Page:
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Given a differential equation $\dot x = Ax$, $x \in \mathbb{R}^n$ we define its characteristic equation as $\chi(\lambda) = \det (\lambda I - A)$. Consider now the second order ODE $$ \ddot x + A x + B \dot x = 0, \;\;\; x \in \mathbb{R}^n $$ With substitution $u = x$, $v = \dot x$ we can rewrite this ODE as a system $$ \left\{\begin{array}{rcl} \dot u & = & v \\ \dot v & = & -Au - Bv. \end{array}\right. $$ This is an ODE with matrix $$ \begin{bmatrix} 0 & I \\ -A & -B \end{bmatrix} $$ and hence with characteristic equation $$ \chi(\lambda) = \det \begin{bmatrix} \lambda I & - I \\ A & \lambda I+B\end{bmatrix} . $$ I know that there is a representation of such determinant as a determinant of $n \times n$ matrix with $a_{ii} + \lambda^2$ on the diagonal. How to obtain such representation? How to find off-diagonal items explicitly?

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I thought your question was about ODEs but seems to be about matrices! – Mercy King Jun 23 '12 at 11:10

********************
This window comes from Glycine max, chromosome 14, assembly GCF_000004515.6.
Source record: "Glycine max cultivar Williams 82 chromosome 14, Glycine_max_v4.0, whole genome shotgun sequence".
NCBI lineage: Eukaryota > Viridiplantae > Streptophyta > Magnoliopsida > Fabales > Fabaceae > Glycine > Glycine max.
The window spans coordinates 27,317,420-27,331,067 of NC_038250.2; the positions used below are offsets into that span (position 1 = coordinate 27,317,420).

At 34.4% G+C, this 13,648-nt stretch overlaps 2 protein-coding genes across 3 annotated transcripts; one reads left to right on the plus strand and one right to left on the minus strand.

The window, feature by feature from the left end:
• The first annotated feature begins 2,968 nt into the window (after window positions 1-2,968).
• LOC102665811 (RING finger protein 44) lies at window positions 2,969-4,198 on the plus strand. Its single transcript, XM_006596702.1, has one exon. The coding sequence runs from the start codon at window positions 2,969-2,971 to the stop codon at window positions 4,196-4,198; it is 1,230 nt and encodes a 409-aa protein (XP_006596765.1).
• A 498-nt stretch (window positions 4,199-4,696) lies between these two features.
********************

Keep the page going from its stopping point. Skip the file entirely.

@Mercy you're right, I corrected tags. – Nimza Jun 23 '12 at 11:12
up vote 4 down vote accepted

We have for block matrices, with $A$ invertible, that $$\pmatrix{A&B\\ C&D}=\pmatrix{A&0\\ C&I}\cdot\pmatrix{I&A^{-1}B\\0&D-CA^{-1}B}.$$ In our case, when $\lambda\neq 0$, we get $$\chi(\lambda)=\lambda^n\det\left(\lambda I+B-A\frac 1{\lambda}I(-I)\right)=\lambda^n\det(\lambda I+B+\frac 1{\lambda} A)=\det(\lambda^2I+\lambda B+A).$$

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Thank you. I think that your formula works fine if $\det A = 0$. In this case we have to replace $A^{-1}$ by its pseudoinverse. Isn't it? – Nimza Jun 23 '12 at 11:28
In fact my notation is quite confusing, since the $A$ in the general formula is not the same as the $A$ in your problem. – Davide Giraudo Jun 23 '12 at 11:31
I know, it's just a general question. – Nimza Jun 23 '12 at 11:31
You meant in the general formula? I think yes, there should be more general equations. – Davide Giraudo Jun 23 '12 at 11:33

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